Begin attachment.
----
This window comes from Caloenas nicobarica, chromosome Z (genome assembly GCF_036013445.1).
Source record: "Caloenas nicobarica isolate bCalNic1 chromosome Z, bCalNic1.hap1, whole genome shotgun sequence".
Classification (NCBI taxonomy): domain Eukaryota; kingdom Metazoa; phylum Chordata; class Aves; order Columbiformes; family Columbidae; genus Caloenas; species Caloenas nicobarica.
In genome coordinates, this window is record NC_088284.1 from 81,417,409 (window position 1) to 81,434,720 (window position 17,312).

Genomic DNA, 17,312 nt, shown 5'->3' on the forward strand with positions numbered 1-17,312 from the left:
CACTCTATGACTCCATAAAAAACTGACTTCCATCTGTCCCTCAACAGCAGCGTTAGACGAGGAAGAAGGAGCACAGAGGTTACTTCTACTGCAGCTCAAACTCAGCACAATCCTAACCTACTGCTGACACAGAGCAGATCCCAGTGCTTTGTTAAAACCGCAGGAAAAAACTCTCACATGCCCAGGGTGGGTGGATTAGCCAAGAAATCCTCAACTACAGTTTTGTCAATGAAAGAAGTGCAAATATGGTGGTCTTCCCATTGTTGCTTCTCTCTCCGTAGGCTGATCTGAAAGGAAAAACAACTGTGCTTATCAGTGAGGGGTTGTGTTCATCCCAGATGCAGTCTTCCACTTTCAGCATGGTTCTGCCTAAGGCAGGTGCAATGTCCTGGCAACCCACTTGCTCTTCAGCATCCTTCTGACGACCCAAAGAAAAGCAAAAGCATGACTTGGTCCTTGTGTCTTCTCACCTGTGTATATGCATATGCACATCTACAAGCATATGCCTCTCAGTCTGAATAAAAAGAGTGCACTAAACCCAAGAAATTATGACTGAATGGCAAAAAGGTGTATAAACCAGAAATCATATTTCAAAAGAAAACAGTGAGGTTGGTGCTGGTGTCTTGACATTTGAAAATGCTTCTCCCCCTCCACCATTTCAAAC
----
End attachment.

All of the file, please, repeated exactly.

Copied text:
This window comes from Caloenas nicobarica, chromosome Z (genome assembly GCF_036013445.1).
Source record: "Caloenas nicobarica isolate bCalNic1 chromosome Z, bCalNic1.hap1, whole genome shotgun sequence".
Classification (NCBI taxonomy): domain Eukaryota; kingdom Metazoa; phylum Chordata; class Aves; order Columbiformes; family Columbidae; genus Caloenas; species Caloenas nicobarica.
In genome coordinates, this window is record NC_088284.1 from 81,417,409 (window position 1) to 81,434,720 (window position 17,312).

Genomic DNA, 17,312 nt, shown 5'->3' on the forward strand with positions numbered 1-17,312 from the left:
CACTCTATGACTCCATAAAAAACTGACTTCCATCTGTCCCTCAACAGCAGCGTTAGACGAGGAAGAAGGAGCACAGAGGTTACTTCTACTGCAGCTCAAACTCAGCACAATCCTAACCTACTGCTGACACAGAGCAGATCCCAGTGCTTTGTTAAAACCGCAGGAAAAAACTCTCACATGCCCAGGGTGGGTGGATTAGCCAAGAAATCCTCAACTACAGTTTTGTCAATGAAAGAAGTGCAAATATGGTGGTCTTCCCATTGTTGCTTCTCTCTCCGTAGGCTGATCTGAAAGGAAAAACAACTGTGCTTATCAGTGAGGGGTTGTGTTCATCCCAGATGCAGTCTTCCACTTTCAGCATGGTTCTGCCTAAGGCAGGTGCAATGTCCTGGCAACCCACTTGCTCTTCAGCATCCTTCTGACGACCCAAAGAAAAGCAAAAGCATGACTTGGTCCTTGTGTCTTCTCACCTGTGTATATGCATATGCACATCTACAAGCATATGCCTCTCAGTCTGAATAAAAAGAGTGCACTAAACCCAAGAAATTATGACTGAATGGCAAAAAGGTGTATAAACCAGAAATCATATTTCAAAAGAAAACAGTGAGGTTGGTGCTGGTGTCTTGACATTTGAAAATGCTTCTCCCCCTCCACCATTTCAAAC